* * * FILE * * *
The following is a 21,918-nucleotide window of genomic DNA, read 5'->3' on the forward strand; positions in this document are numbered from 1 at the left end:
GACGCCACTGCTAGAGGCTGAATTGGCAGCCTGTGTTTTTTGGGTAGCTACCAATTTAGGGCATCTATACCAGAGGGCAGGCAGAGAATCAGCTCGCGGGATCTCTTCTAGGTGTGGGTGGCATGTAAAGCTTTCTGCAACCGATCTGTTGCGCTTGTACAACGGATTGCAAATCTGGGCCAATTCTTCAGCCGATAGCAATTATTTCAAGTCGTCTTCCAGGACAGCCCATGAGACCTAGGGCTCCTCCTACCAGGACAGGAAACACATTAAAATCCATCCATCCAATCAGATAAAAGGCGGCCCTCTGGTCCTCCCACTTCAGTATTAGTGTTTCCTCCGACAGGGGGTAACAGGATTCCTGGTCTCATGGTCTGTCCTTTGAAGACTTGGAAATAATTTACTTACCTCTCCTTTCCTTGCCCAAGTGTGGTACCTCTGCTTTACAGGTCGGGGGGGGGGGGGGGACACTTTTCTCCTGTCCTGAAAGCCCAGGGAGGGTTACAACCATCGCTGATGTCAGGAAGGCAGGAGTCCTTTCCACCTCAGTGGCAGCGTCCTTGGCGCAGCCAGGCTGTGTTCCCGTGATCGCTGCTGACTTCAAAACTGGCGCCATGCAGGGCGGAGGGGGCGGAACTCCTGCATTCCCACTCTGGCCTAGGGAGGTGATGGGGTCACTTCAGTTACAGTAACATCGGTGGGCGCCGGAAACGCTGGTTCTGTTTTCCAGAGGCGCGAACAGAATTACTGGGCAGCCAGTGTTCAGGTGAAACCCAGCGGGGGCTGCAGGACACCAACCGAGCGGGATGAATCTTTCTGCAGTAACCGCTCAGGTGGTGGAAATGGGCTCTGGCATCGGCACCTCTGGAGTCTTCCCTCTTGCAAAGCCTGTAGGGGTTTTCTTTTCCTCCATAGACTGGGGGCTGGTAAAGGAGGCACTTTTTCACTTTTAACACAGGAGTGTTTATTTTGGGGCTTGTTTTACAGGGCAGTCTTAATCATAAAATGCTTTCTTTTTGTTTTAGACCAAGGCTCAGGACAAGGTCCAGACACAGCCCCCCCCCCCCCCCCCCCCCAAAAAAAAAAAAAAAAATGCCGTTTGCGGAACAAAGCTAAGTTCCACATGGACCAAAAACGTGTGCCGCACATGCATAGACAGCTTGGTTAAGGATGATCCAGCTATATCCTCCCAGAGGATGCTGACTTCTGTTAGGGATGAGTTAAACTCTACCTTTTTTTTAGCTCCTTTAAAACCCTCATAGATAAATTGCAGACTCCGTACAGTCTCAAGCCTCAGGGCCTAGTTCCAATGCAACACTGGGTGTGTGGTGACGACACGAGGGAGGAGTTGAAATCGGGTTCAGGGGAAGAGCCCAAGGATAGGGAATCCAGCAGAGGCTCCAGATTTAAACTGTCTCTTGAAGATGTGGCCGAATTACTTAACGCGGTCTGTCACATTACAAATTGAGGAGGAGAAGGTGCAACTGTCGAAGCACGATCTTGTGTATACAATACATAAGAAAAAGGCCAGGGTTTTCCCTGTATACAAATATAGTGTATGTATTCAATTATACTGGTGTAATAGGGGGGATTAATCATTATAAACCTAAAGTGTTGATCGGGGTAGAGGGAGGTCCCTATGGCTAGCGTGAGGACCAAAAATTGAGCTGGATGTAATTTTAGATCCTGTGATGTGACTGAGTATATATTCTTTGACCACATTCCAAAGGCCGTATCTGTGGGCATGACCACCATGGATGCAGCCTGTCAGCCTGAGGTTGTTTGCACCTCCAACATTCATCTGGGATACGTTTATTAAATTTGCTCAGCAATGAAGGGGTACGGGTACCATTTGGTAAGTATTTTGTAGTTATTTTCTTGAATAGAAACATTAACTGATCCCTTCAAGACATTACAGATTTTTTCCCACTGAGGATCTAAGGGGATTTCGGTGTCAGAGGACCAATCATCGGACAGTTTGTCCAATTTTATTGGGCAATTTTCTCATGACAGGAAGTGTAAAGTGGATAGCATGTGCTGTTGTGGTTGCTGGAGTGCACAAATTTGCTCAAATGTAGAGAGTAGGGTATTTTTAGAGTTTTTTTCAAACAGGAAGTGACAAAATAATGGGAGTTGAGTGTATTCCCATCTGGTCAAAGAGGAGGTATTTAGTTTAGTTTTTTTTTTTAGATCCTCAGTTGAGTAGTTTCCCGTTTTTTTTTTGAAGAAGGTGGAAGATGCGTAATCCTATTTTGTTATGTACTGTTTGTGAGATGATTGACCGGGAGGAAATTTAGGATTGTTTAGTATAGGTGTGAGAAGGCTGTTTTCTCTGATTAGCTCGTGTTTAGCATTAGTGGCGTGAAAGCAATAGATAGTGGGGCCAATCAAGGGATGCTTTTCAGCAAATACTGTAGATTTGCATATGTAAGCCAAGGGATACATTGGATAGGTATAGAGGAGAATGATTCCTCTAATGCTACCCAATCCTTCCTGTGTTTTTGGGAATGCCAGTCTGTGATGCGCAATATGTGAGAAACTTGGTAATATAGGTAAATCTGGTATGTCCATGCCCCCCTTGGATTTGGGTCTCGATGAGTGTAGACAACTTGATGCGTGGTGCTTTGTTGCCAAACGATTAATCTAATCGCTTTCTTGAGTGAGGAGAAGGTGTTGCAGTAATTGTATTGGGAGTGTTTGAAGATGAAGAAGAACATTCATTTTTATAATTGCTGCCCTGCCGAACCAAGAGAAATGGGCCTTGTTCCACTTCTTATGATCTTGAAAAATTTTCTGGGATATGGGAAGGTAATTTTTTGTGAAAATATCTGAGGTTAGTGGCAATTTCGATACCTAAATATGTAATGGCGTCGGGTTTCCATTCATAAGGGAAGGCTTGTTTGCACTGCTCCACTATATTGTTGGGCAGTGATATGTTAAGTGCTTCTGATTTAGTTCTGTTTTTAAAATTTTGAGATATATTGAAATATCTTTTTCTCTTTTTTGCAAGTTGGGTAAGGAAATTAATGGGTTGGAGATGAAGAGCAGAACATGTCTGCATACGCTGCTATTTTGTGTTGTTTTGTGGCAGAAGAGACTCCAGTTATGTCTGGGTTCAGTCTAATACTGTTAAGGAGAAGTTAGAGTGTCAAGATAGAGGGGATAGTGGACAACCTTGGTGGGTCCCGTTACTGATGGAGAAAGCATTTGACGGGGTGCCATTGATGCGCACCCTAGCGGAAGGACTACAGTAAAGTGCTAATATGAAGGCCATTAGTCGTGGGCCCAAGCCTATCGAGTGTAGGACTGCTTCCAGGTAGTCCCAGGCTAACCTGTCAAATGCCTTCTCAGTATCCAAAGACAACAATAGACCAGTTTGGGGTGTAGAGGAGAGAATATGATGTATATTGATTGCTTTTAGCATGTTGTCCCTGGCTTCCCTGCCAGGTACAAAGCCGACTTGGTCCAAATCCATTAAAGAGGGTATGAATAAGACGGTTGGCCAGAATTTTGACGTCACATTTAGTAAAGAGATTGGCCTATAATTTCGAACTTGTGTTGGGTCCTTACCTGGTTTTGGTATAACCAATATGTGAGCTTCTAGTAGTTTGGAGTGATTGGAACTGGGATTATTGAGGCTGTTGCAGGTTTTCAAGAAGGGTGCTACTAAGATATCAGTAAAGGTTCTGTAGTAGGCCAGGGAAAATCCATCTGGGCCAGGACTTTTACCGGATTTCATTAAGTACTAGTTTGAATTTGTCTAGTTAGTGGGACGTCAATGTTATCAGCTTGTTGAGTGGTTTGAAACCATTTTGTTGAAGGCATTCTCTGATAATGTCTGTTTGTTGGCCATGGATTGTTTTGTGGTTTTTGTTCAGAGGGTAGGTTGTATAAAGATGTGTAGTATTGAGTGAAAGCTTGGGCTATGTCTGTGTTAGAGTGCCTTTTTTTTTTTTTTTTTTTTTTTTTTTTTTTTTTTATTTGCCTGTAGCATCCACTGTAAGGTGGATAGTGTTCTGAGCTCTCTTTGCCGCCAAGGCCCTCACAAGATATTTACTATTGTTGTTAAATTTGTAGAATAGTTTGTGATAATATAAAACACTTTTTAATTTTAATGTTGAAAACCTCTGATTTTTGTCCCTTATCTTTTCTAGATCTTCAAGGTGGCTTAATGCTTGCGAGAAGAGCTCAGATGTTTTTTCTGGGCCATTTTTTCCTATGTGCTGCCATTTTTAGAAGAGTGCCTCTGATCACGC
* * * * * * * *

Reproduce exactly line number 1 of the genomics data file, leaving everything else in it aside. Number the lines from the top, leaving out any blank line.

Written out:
The following is a 21,918-nucleotide window of genomic DNA, read 5'->3' on the forward strand; positions in this document are numbered from 1 at the left end: